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A Little Bit of Laughter

By Pastor Royston Smith and Dr R David

“A merry heart doeth good like a medicine: but a broken spirit drieth the bones.”  Proverbs 17:22

It is said that laughter is a normal and natural response to certain stimuli within the environment. Research has shown that laughter has positive physiological effects on those who regularly indulge in it. Normally, this physical reaction is often characterised by a distinct repetitive vocal sound, facial expression and involves a variety of muscle groups. Of such Jeremiah 31:13 teaches, “Then shall the virgin rejoice in the dance, both young men and old together: for I will turn their mourning into joy, and will comfort them, and make them rejoice from their sorrow.”  “Laughter is the best medicine,” isn’t just a trite expression. St. Thomas Aquinas himself said “It is requisite for the relaxation of the mind that we make use, from time to time, of playful deeds and jokes.” 

What is the biology of laughter? Job 8:21 (NIV) says that, “He will yet fill your mouth with laughter and your lips with shouts of joy.” Describing the biology of laughter, Dr R. David informed me that, “In the face, the zygomaticus major and minor muscles anchor at the cheekbones and stretch down towards the jaw to pull the facial expression upward.” She also observed that, “On top of this, the zygomaticus major also pulls the upper lip upward and outward. This is the muscle responsible for making your face smile.” Finally, she voiced that, the sound of laughter is produced by the larynx while the vocal cords close with the periodic activation of the respiratory muscles, producing  the characteristic rhythmic sound of laughing. Wow, God is amazing! Laughter is an amazing ability that God gave us all. Laughter helps us cope with sadness and life. 

How do you benefit from a good laugh? Researchers indicate that spontaneous genuine laughter can improve your mood, lessen depression, while  at the same time minimize anxiety and stress.  Studies have  linked laughter to increased levels of pain tolerance. Similarly, it has been observed that the body (heart) responds to a bout of laughter in a similar manner as it does to exercise. Genesis 21:6 (The Message (MSG)) says: “Abraham was a hundred years old when his son Isaac was born. Sarah (was 90) said, God has blessed me with laughter and all who get the news will laugh with me.” Hence, Rebecca Bowden voiced, “When you laugh, you draw others into that playful, effervescent space. Laughter can be a powerful way to create social bonds, and collapse  barriers between people.”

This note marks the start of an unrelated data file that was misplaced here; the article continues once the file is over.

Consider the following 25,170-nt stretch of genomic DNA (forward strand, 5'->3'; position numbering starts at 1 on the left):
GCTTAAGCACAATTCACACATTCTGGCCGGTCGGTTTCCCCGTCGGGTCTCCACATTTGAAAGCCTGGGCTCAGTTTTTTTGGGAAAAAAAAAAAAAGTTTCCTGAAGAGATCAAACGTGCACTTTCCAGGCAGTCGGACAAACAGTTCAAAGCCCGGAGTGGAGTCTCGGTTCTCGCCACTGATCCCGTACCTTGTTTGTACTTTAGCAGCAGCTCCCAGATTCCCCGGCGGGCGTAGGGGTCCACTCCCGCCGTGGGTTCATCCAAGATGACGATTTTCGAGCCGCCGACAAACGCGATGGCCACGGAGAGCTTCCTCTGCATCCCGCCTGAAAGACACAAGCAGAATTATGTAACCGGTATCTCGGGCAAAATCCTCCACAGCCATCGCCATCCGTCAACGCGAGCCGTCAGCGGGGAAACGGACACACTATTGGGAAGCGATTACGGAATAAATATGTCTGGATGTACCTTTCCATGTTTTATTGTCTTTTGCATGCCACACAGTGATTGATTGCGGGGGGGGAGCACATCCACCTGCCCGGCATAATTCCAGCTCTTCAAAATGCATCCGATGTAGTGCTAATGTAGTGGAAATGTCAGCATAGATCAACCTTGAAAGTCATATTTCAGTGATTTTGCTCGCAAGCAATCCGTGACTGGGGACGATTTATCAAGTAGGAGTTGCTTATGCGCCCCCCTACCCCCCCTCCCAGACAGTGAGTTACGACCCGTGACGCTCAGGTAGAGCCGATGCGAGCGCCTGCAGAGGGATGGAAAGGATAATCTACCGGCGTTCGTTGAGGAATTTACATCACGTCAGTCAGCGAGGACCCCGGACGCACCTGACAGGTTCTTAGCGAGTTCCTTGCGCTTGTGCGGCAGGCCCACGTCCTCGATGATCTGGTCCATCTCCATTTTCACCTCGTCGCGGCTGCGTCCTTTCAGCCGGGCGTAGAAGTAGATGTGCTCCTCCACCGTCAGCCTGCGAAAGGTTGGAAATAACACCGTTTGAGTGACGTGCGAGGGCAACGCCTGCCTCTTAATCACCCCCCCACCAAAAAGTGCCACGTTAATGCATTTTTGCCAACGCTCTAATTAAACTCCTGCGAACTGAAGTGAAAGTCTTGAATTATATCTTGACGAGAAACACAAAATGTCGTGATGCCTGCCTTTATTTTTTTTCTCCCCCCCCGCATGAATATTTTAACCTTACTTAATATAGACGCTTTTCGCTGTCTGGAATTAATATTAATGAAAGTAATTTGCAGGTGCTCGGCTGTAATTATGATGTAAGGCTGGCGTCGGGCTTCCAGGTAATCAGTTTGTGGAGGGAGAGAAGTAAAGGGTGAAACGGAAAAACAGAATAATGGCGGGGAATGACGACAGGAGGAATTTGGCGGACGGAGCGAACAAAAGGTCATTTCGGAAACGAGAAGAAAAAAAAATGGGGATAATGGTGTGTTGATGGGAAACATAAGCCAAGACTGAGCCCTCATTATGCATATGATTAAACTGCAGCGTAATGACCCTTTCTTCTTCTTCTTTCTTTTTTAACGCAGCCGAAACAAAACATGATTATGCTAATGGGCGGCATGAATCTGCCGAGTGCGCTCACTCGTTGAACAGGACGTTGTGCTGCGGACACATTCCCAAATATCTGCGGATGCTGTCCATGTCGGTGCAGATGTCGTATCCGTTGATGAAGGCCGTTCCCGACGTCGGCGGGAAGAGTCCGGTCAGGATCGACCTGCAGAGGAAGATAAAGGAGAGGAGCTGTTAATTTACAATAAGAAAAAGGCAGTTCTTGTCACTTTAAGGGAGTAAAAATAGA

So, laughing is a choice. It is a natural response. It provides joy amidst life’s mess and pain. Wisely, Office Gal writes; “Of all God’s gifts to man, laughter is one of the most subtle and is one of the most precious. It has neither nationality nor religion. As an equalizer, it has no equal. Even science which can do so many things can’t teach us to laugh. Mirth is from God, dullness from the devil When you laugh you agree with God that all is good. Even God himself laughs. Capturing God’s laugh, Psalm 2:4 (TLB) says: “But God in heaven merely laughs! He is amused by all their puny plans.” This sparkling feeling, bubbles on the  inside. Suddenly, it spills out, thereby releasing this rejuvenating rush. Laughter renews you! Laughter calms you. Laughter lightens you. Your laugh is highly contagious. 

 A conversation between a teacher and her student illustrates the naturalness, beauty and joy of a good laugh.  

TEACHER—”Freddie, you mustn’t laugh out loud in the schoolroom.” 
FREDDIE—”I didn’t mean to do it. I was smiling, and the smile busted.” 

Go on! You know you want to! It is happening now! A smile! A laugh! Big Belly fully! 

Isaiah 55:12-13 The Message (MSG) 

“So you’ll go out in joy, 
    you’ll be led into a whole and complete life. 
The mountains and hills will lead the parade, 
    bursting with song. 
All the trees of the forest will join the procession, 
    exuberant with applause. 
No more thistles, but giant sequoias, 
    no more thornbushes, but stately pines.” 


An example of a laughter prescription: 
F – Frequency: At minimum, once a week 
I – Intensity: Belly laughing 
T – Time: 30 minutes 
T – Type: Your favourite event: family meeting, sit-com, time out with friends